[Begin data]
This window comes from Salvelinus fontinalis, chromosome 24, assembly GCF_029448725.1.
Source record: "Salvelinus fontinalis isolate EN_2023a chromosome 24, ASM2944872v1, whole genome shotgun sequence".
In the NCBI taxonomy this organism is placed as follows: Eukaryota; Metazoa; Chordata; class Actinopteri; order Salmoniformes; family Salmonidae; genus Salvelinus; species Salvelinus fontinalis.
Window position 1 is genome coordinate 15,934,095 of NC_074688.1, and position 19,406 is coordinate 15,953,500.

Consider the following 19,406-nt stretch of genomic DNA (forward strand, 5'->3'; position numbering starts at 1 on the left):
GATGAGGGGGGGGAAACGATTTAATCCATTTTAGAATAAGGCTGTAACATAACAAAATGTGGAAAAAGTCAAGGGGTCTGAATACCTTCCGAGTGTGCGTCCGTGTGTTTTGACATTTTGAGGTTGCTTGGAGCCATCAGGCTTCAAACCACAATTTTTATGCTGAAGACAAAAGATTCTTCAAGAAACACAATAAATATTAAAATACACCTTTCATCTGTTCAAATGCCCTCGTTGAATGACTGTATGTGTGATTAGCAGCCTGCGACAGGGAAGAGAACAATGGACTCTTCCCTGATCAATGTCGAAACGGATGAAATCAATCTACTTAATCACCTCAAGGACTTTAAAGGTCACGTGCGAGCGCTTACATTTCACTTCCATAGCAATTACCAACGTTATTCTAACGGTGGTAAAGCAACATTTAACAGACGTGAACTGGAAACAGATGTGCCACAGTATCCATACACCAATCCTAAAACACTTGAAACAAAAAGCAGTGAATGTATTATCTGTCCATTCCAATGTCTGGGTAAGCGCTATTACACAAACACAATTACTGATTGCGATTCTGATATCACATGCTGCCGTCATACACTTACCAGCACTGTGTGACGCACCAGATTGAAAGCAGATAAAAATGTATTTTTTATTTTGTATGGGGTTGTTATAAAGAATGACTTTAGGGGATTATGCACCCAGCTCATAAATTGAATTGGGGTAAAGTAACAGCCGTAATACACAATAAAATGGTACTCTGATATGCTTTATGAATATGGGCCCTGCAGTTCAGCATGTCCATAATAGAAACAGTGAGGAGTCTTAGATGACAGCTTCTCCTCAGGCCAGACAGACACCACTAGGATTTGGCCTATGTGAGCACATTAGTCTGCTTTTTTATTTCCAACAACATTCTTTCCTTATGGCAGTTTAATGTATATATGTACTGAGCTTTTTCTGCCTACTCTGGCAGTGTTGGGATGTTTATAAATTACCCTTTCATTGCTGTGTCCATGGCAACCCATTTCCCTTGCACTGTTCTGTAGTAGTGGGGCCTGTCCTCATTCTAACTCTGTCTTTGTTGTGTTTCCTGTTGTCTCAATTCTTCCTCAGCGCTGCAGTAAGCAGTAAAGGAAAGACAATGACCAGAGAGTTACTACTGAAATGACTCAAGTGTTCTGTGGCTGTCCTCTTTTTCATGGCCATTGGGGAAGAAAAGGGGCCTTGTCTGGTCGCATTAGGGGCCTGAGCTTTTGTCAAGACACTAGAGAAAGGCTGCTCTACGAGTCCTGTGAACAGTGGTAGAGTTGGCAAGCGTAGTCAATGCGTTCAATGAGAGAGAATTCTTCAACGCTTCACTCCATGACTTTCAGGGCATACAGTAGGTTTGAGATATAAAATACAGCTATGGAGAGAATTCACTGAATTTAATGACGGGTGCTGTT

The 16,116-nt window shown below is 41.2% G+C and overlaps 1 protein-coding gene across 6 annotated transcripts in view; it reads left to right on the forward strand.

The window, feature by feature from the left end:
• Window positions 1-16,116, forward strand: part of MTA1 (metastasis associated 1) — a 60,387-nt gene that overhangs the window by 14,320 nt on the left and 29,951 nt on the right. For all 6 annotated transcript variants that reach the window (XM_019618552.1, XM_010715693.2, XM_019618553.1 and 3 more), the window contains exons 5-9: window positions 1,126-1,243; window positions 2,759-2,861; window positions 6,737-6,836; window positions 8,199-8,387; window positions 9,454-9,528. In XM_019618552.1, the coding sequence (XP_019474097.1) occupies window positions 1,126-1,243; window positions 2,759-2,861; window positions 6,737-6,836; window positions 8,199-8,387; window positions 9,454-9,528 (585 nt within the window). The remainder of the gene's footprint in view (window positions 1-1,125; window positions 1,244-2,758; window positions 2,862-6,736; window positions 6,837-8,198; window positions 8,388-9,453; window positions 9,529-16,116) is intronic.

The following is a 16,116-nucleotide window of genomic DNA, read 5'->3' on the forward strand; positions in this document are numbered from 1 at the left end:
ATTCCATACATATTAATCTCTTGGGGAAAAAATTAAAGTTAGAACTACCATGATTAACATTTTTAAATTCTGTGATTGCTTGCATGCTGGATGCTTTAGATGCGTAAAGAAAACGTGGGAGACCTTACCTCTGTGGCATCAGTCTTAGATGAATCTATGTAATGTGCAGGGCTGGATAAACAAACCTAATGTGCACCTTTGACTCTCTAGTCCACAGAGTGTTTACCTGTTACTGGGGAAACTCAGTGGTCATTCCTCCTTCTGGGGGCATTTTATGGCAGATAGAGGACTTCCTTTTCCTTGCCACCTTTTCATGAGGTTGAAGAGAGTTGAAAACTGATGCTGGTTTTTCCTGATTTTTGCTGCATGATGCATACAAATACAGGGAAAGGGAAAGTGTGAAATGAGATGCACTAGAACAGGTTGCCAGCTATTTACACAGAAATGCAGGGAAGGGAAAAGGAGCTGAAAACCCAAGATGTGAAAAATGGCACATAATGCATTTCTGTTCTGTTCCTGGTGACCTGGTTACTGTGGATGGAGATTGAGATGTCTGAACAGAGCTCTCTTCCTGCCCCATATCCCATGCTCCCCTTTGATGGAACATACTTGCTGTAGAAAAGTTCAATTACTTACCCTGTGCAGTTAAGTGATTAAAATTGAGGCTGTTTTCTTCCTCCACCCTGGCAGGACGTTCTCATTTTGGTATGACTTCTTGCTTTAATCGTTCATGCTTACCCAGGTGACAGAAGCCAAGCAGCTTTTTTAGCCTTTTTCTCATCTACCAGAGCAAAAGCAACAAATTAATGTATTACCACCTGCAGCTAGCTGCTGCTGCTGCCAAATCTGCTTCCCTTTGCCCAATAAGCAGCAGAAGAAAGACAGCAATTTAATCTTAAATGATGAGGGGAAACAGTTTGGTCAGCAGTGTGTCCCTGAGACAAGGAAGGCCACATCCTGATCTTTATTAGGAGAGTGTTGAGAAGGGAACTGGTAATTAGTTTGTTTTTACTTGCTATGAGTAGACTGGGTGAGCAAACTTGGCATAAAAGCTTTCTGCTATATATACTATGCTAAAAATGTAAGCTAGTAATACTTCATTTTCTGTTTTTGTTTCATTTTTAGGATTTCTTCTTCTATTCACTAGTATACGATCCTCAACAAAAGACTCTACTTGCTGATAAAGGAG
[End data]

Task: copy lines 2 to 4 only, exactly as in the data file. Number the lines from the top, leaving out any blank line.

Source record: "Salvelinus fontinalis isolate EN_2023a chromosome 24, ASM2944872v1, whole genome shotgun sequence".
In the NCBI taxonomy this organism is placed as follows: Eukaryota; Metazoa; Chordata; class Actinopteri; order Salmoniformes; family Salmonidae; genus Salvelinus; species Salvelinus fontinalis.
Window position 1 is genome coordinate 15,934,095 of NC_074688.1, and position 19,406 is coordinate 15,953,500.